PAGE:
Thursday, 10 May 2018

The Great Millais Mystery Murder

Whichever member of the Salterton Drama Club thought of this idea, in a year in which we both remember the death of Sir Walter Raleigh and celebrate the return to Budleigh’s Fairlynch Museum of Sir John Millais’ ‘Boyhood’ masterpiece, deserves congratulations.

This year’s Budleigh Salterton Gala Week, starting on Saturday 25 May, has as its theme ‘The Life and Times of Sir Walter Raleigh’ to remind us of the great Elizabethan explorer’s untimely demise 400 years ago.

Members of the Salterton Drama Club have dreamt up an original approach to the theme, using the historically recorded visit to Budleigh of a famous 19th century painter who had come to the town seeking to be inspired by an equally famous national figure.

Millais was indeed at the height of his fame when he came to Budleigh Salterton to paint ‘The Boyhood of Raleigh.’ A few years previously, an important two-volume life of Sir Walter had been published by the historian Edward Edwards. The second volume was particularly valuable, containing for the first time a complete edition of Raleigh's correspondence. 

Almost simultaneously, in 1868, the journalist James Augustus St. John had published his Life of Sir Walter Raleigh, based on researches in the archives at Madrid and elsewhere.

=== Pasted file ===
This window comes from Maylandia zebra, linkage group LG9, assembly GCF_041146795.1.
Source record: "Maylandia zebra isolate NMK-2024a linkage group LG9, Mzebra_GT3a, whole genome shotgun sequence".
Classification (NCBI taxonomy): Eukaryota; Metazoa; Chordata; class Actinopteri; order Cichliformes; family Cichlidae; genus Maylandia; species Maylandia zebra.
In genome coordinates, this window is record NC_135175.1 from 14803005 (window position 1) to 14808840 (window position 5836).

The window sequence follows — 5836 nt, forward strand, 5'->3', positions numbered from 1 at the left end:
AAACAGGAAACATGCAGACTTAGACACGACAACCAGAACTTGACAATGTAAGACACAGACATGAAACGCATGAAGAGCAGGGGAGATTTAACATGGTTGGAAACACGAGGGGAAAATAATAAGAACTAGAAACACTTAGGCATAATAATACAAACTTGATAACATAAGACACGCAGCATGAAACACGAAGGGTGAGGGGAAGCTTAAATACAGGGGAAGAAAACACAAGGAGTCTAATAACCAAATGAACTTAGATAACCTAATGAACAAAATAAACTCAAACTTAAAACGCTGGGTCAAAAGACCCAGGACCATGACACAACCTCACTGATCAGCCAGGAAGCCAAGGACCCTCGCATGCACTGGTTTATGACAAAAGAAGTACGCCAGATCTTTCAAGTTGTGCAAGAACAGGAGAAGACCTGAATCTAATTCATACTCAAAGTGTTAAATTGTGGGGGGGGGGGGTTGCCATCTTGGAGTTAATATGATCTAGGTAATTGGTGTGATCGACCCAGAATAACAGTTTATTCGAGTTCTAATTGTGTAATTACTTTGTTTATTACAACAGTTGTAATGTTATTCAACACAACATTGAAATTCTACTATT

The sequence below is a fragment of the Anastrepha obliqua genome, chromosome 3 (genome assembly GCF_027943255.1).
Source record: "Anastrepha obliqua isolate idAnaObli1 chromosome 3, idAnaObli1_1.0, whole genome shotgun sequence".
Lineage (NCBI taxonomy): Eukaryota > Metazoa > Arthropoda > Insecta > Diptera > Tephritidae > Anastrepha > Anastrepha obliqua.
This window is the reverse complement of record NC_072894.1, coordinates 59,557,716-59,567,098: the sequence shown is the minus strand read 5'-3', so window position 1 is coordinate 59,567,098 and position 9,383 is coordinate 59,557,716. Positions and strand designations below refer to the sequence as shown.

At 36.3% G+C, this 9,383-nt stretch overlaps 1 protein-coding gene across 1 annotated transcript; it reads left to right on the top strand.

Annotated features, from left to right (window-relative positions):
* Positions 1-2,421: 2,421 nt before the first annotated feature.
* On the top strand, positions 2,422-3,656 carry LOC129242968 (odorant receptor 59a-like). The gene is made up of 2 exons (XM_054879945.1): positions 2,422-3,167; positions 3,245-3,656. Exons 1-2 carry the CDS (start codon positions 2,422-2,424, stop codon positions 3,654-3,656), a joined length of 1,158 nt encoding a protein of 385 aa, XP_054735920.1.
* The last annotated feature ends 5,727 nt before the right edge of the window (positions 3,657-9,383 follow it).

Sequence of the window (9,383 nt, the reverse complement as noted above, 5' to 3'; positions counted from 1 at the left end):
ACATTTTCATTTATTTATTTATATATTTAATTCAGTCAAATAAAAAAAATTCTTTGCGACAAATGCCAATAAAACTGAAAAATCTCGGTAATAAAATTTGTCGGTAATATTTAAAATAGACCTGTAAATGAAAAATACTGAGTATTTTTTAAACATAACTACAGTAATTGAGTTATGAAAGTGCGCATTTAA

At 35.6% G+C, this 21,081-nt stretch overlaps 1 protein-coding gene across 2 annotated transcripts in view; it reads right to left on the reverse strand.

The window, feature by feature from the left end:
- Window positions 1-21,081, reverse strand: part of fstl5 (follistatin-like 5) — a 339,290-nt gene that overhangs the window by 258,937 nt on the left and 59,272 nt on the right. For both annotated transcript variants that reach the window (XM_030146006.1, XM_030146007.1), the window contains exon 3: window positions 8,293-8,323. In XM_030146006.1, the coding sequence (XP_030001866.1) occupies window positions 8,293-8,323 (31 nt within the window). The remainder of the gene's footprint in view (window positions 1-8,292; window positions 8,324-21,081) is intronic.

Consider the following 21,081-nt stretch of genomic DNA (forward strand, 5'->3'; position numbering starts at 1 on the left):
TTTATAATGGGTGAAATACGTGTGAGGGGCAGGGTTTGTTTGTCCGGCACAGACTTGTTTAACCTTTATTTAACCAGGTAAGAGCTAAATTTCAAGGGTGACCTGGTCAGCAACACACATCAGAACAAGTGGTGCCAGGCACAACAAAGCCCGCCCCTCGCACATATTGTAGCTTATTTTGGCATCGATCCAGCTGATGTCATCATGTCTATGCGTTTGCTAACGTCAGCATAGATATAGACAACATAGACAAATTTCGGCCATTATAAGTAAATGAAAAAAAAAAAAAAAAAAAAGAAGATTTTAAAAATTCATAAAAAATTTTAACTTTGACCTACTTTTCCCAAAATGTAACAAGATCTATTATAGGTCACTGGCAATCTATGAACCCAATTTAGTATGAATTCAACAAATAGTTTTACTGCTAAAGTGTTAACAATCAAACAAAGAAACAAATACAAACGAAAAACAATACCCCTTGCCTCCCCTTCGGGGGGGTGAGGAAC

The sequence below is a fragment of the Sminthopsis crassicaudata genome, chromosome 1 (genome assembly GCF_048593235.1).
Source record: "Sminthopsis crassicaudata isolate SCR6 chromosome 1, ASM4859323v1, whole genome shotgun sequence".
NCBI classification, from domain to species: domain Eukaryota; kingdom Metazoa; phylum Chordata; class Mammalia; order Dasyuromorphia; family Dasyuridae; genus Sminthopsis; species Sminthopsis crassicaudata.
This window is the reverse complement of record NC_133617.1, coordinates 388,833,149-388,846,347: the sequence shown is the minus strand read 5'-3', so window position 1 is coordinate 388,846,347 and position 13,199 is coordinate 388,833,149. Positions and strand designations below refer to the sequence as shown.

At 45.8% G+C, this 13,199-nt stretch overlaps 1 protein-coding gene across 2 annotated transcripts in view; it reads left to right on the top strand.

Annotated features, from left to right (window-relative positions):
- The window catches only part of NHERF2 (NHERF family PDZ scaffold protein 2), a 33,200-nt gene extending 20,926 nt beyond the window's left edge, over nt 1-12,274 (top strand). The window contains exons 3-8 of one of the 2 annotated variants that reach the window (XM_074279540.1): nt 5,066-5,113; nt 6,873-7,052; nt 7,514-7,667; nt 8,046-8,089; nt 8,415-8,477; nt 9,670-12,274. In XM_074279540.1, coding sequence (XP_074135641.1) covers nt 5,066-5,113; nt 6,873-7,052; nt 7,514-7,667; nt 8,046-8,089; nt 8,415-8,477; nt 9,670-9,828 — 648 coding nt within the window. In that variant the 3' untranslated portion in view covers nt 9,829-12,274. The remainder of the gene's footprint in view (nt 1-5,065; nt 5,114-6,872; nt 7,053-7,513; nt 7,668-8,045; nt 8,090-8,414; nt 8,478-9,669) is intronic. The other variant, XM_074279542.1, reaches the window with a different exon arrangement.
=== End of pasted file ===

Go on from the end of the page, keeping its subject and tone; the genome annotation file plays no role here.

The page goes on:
And of course it was a time of the Great British Empire, and Raleigh was viewed as one its pioneering figures with his attempts to establish English-speaking colonies in the New World. 

The Salterton Drama Club, it appears, has discovered a fascinating story of events surrounding the painting of ‘The Boyhood of Raleigh’  - which sadly they admit is completely untrue. This year's Murder Mystery is based on this story. 

It’s not the first time that the painting has inspired a totally fictional plot. The author Victor Clinton Baddeley, brought up in Budleigh Salterton, used it in his 1970 novel No Case for the Police. You can read about that at

Millais, a self-portrait

In the 2018 Salterton Drama Club’s scenario it is the year 1870 and Salterton’s distinguished visitor Sir John Everett Millais is staying at the Octagon, painting the picture destined to become world famous. 

Another pipe smoker! Sir Walter would approve. Illustration of Sherlock Holmes by the artist Sidney Paget 

His stay coincides with that of two other celebrity visitors:  Mr Sherlock Holmes and his friend and chronicler Watson are taking a well earned holiday after solving an interesting case on Dartmoor.

They attend the Mayor’s annual dinner in aid of The Fishermen's Benevolent Society. The Mayor stands to give his welcoming address when a scream rings out....

‘You are invited to attend,’ say the Drama Club. ‘All are welcome, local fisherfolk, farmers, townspeople and gentry. Join us in the Public Hall for this fun packed event and help Holmes to solve the crime. The wearing of Victorian costume is encouraged – there are prizes for the best costumed lady and gent.’

Tickets at £20 include a delicious three course meal, and a licensed bar, themed. 

Tickets on sale NOW from Budleigh TIC 01395 445275

Saturday 2 June - Doors open 18:45


No comments:

Post a Comment

Raleigh the entrepreneur: some of today’s Sir Walters have the final frontier in their sights

Above: Sir Walter Raleigh - Dreaming Beyond the Medieval ©   Ronnie Heeps A dozen years ago, the Scottish artist ...